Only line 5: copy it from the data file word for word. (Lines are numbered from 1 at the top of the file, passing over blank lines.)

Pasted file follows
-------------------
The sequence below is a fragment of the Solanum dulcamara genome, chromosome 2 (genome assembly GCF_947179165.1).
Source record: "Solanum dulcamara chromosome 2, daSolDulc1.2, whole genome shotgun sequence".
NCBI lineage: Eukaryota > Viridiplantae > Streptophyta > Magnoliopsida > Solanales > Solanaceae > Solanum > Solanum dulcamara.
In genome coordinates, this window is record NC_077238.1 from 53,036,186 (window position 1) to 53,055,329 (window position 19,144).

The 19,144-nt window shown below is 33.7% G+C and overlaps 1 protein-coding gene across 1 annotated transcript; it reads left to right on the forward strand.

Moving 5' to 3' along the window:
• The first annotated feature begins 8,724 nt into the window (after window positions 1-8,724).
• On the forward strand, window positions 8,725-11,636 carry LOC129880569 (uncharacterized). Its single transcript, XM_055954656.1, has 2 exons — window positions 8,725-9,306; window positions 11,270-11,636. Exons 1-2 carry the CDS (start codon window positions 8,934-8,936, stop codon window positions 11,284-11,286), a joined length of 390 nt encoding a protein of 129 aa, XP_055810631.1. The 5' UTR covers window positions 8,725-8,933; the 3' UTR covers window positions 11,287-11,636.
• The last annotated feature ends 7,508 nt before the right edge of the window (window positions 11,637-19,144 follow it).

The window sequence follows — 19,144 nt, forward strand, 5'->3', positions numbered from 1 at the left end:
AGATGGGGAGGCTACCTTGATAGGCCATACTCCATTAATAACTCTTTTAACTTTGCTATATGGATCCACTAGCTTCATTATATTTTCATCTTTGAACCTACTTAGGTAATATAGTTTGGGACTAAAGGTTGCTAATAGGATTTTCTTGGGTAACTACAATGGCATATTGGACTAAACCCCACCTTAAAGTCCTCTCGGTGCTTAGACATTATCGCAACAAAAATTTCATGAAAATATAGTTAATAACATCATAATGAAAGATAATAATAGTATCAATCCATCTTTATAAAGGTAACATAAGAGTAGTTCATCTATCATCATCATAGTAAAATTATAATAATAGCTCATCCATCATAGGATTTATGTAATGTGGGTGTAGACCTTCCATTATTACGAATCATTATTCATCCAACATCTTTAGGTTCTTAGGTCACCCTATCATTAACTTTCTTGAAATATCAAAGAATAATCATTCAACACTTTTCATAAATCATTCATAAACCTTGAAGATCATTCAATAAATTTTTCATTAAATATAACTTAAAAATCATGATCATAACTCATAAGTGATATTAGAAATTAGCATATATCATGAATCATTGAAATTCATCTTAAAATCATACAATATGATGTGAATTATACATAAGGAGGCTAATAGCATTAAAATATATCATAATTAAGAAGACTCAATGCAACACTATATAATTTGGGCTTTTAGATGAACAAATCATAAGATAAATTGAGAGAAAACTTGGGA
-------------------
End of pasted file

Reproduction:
The 19,144-nt window shown below is 33.7% G+C and overlaps 1 protein-coding gene across 1 annotated transcript; it reads left to right on the forward strand.